Hello. You are back.
In the last lesson we learned what a descendant was. Now let's talk about descendant selectors.
A descendant selector allows you to select tags and style them, but only when they are descendants - meaning they're inside of a specific tag. For example, I have used the descendant selector to make the paragraphs in my header bigger than the other paragraphs on my page.
To code a descendant selector, first select the tag you want to look inside. I want to look inside my header. This is followed by a space and the descendant you're looking for. I'm looking to select paragraphs. I made the font for the paragraph inside the header 26 pixels, because it's my welcome message, and I want it to draw my users’ attention. The rest of my paragraphs use an 18 pixel font.
Hold on a second, though. How does that work? The paragraph in the header is selected by the p type selector and the descendant selector. But, these selectors have two different font size values. How does the browser know which font size to give the paragraph in my header?
Well, if two different selectors try to change the same property on the same tag, the browser will always use the style from the more specific selector. The descendant selector uses two tags, the type selector uses one. So the descendant selector styles the p tag in my header.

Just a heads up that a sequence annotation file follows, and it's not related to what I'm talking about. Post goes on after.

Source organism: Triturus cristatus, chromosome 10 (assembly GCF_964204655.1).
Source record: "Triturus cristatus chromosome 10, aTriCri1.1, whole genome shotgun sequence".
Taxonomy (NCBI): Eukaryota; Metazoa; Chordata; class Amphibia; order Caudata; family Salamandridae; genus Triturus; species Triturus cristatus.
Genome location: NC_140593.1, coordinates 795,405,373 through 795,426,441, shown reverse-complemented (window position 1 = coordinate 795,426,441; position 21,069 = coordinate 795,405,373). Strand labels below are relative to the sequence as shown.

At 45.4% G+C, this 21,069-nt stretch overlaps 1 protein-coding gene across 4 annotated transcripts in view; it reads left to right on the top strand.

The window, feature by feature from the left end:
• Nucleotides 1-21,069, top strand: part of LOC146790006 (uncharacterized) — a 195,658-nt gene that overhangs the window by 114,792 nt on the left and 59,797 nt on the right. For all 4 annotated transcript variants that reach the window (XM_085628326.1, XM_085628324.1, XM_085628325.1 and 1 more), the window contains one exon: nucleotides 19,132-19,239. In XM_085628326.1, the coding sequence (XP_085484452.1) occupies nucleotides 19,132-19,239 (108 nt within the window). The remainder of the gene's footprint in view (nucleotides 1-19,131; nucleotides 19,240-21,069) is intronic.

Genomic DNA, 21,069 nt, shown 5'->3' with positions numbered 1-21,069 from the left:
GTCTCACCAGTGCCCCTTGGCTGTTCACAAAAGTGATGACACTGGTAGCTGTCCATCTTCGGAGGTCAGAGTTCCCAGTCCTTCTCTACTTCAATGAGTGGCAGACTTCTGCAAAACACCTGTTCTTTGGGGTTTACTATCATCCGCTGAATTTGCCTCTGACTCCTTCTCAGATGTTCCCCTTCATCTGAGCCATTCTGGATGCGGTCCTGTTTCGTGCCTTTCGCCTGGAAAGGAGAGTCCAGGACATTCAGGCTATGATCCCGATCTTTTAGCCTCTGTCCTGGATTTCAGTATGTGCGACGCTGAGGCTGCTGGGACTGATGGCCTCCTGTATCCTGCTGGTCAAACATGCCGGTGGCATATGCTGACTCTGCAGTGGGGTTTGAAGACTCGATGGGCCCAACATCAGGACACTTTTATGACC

Did you notice that my descendant selector doesn't have a declaration with the line height property?. That means the paragraph in my header will use the line height from the type selector. If the header p descendant selector did have a line height declaration, then my paragraph and the header would use the line height from the descendant selector, not the type selector.
Here, I'm also adding a few more properties to my header p descendant selector. Of course, these won't be applied to any of the paragraphs outside of the header because they aren't descendants of the header.
That wraps up Descendant Selectors.
Lets move on to the next lesson!